Q: During the recent open budget hearing there were concerns expressed over the use of TASERs. I know that you already mentioned why they were being purchased, and that it’s a useful tool, but is there anything else that I should be worried about?
• Mac, Waipouli
A: I have nothing more to add except to say that TASERs will be an essential and effective tool in our continuum of force policy. KPD is not about punishing individuals for alleged crimes; our job is to bring them before the magistrate and/or jury who will decide their guilt or innocence and render appropriate sanctions.
The most recent police brutality video of a Philadelphia police department that depicted 15 police officers using their night sticks to beat civilians illustrates how things can go wrong in an instant without proper training and supervision.
Perhaps in this situation, the use of TASERs would have been more appropriate; perhaps not. But I can assure you that had TASERs been used, injuries would have been kept to a bear minimum and the situation would have been much more controlled.
KPD currently has effective and strict use of force policies in place.
Another thing to consider is that Kaua‘i is not that “sleepy, little town” anymore, and KPD must be prepared for all situations, including hostage-taking, active shooter scenarios, terrorism and the like.
Several years ago, I remember a domestic violence case in which a male barricaded himself and held his estranged wife and children hostage and threatened to kill them.
After many hours of negotiation, the male finally came out with a large knife and threatened the officers. It was later learned that he wanted the officers to shoot him — suicide by cop — because he felt he had nothing to live for. Fortunately, the officers used their TASERs and the suspect was subdued. Neither he nor the victims were hurt, and the officers were able to go home without the guilt that often haunts them for years of having had to kill someone.
I really don’t know how much clearer I can make the case for TASERs. This is just one scenario; there are many others where TASERs are very effective. If those individuals who are against TASERs don’t believe me, then perhaps they could make inquiries with emergency room practitioners on the behavior of someone high on crystal methamphetamine, crack cocaine, and/or PCP who are violent and resistant to pain compliance.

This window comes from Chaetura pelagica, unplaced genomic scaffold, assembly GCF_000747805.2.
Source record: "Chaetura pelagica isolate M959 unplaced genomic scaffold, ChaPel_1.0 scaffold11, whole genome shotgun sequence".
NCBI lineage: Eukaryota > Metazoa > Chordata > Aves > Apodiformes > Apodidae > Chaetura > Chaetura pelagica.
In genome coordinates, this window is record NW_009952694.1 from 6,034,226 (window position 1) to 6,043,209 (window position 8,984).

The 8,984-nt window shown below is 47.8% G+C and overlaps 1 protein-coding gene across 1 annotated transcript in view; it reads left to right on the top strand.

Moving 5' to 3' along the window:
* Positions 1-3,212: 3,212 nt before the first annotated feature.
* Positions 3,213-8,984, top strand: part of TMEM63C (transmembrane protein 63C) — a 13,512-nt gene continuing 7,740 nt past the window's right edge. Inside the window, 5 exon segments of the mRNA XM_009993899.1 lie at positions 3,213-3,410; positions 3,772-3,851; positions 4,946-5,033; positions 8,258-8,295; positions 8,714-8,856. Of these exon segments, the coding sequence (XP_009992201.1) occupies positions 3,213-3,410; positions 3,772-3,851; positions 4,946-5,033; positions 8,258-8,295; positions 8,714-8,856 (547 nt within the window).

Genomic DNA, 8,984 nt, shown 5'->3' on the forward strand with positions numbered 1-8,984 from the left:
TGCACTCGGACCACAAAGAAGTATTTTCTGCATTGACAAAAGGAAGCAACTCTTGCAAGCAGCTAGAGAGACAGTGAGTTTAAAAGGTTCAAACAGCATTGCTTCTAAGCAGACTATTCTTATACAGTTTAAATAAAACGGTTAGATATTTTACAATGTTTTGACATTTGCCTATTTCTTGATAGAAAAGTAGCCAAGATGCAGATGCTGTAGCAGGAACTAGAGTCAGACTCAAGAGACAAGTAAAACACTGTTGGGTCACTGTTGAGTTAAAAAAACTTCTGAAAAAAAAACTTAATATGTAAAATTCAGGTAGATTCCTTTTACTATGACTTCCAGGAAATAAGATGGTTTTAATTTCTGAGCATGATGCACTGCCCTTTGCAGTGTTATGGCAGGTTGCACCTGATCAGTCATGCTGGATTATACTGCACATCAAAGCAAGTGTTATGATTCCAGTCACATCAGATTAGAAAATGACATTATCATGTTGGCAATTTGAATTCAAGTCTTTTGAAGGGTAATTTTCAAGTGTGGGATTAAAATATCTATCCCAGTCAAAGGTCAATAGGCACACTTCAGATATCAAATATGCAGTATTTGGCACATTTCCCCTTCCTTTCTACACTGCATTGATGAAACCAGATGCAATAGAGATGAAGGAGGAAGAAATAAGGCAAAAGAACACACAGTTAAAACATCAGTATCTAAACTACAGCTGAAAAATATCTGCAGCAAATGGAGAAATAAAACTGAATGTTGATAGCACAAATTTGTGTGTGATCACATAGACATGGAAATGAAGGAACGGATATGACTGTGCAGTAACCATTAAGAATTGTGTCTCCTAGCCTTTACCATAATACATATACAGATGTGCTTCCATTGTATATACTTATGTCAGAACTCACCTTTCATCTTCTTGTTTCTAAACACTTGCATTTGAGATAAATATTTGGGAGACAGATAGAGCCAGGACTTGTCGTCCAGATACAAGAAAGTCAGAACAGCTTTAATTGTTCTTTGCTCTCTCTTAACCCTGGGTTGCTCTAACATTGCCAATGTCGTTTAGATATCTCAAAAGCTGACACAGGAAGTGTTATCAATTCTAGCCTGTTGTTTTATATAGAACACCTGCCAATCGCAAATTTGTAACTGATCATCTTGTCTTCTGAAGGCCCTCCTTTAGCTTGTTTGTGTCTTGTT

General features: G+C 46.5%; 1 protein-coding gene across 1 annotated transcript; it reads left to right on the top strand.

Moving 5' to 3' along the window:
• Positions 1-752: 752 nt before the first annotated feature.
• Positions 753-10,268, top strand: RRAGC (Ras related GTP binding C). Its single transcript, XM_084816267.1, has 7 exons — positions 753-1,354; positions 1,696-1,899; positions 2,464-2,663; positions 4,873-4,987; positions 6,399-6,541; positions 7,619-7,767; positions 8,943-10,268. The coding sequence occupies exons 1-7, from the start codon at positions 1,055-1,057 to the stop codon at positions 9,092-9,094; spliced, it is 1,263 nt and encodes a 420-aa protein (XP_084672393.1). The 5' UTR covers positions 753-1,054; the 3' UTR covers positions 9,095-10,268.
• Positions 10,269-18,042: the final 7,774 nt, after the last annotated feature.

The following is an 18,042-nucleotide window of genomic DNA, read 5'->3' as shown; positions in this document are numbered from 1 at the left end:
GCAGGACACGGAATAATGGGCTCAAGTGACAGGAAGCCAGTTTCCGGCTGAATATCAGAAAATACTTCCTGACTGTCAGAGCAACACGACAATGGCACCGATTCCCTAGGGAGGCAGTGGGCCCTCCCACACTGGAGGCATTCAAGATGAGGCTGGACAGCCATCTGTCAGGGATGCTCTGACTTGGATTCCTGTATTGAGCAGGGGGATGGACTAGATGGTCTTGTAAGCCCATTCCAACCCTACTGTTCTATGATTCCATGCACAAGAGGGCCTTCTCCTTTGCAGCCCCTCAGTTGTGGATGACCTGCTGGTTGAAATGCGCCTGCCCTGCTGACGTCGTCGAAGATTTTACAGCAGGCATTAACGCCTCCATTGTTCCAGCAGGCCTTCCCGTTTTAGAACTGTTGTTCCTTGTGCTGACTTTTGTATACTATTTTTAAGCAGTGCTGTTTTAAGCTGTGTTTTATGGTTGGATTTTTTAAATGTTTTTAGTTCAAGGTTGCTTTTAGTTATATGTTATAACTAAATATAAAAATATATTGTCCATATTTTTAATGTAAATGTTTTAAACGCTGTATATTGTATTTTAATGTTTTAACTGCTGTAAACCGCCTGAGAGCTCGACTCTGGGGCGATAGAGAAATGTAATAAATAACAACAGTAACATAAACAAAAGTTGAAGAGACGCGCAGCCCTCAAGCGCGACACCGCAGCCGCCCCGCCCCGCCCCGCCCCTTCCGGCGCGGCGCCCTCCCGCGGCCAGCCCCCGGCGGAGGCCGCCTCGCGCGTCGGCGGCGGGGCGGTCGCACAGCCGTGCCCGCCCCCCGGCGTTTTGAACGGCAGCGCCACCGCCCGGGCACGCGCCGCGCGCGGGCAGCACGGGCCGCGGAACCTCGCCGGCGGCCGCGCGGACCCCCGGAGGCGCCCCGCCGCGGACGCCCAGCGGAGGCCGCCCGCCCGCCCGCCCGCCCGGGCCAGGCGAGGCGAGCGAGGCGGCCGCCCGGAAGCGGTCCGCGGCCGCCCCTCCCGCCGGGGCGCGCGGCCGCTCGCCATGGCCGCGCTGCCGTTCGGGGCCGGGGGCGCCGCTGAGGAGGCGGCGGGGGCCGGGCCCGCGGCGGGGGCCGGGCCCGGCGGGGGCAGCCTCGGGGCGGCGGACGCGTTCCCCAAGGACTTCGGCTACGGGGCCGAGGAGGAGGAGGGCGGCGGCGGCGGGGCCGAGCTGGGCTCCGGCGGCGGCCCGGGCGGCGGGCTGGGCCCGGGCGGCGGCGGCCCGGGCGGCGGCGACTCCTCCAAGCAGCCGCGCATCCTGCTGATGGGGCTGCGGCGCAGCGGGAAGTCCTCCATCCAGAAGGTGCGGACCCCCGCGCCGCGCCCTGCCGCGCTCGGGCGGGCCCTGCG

Q: I heard that you are doing away with the School Resource Officer program. Is this true? And what are your plans for the KPAL program?
• John, Waimea
A: Funny you should ask those questions because those were the topics of concern at this week’s Police Commission meeting.
To answer the question about SROs, no, that is not true; we are not doing away with the program. We are one officer short for Waimea High School because Sergeant Paul Applegate was promoted. I am not insensitive to the needs of our high schools, and for that reason, we have adjusted schedules. As KPD continues to add more officers to its ranks, the vacant position will be filled.
This also holds true for our KPAL involvement. Right now officer Mark Ozaki is doing a stellar job for our youth programs, and I support him wholeheartedly.
I am literarily wracking my brains trying to figure out how to get additional police to help without breaking the bank and/or compromising beat coverage.
I do realize that KPAL is necessary and needed for our “at risk” children because, for some of them, the mentoring they receive from coaches can be life-changing. It can be the difference between being involved in a life of crime or becoming a very successful and contributing citizen.
I can assure you that I am working diligently on finding a solution.
On another note, I want to personally thank everyone for celebrating Police Week with us. For those of you who had an opportunity to tour our headquarters, I hope you now have a better understanding of what we do; but more importantly, I hope you have a better appreciation for the employees of KPD.
Please keep our officers in your prayers for their safe return from duty.
• Darryl Perry is the chief of police at the Kaua‘i Police Department. Send your comments or questions to email@example.com